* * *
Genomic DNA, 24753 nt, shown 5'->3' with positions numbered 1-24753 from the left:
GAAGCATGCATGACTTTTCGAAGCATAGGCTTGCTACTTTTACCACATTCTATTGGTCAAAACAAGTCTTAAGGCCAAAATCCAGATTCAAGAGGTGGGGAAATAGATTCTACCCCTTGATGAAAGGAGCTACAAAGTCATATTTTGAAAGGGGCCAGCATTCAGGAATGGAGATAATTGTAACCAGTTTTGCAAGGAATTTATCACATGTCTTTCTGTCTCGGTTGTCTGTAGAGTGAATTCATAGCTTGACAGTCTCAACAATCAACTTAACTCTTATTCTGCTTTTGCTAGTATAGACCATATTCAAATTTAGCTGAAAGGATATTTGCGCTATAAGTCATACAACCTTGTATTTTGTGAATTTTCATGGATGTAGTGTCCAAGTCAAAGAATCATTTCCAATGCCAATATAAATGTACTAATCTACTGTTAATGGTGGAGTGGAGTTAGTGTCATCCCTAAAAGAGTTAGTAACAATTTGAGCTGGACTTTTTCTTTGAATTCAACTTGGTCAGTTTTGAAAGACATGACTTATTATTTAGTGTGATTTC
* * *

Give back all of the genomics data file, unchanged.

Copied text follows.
Genomic DNA, 24753 nt, shown 5'->3' with positions numbered 1-24753 from the left:
GAAGCATGCATGACTTTTCGAAGCATAGGCTTGCTACTTTTACCACATTCTATTGGTCAAAACAAGTCTTAAGGCCAAAATCCAGATTCAAGAGGTGGGGAAATAGATTCTACCCCTTGATGAAAGGAGCTACAAAGTCATATTTTGAAAGGGGCCAGCATTCAGGAATGGAGATAATTGTAACCAGTTTTGCAAGGAATTTATCACATGTCTTTCTGTCTCGGTTGTCTGTAGAGTGAATTCATAGCTTGACAGTCTCAACAATCAACTTAACTCTTATTCTGCTTTTGCTAGTATAGACCATATTCAAATTTAGCTGAAAGGATATTTGCGCTATAAGTCATACAACCTTGTATTTTGTGAATTTTCATGGATGTAGTGTCCAAGTCAAAGAATCATTTCCAATGCCAATATAAATGTACTAATCTACTGTTAATGGTGGAGTGGAGTTAGTGTCATCCCTAAAAGAGTTAGTAACAATTTGAGCTGGACTTTTTCTTTGAATTCAACTTGGTCAGTTTTGAAAGACATGACTTATTATTTAGTGTGATTTC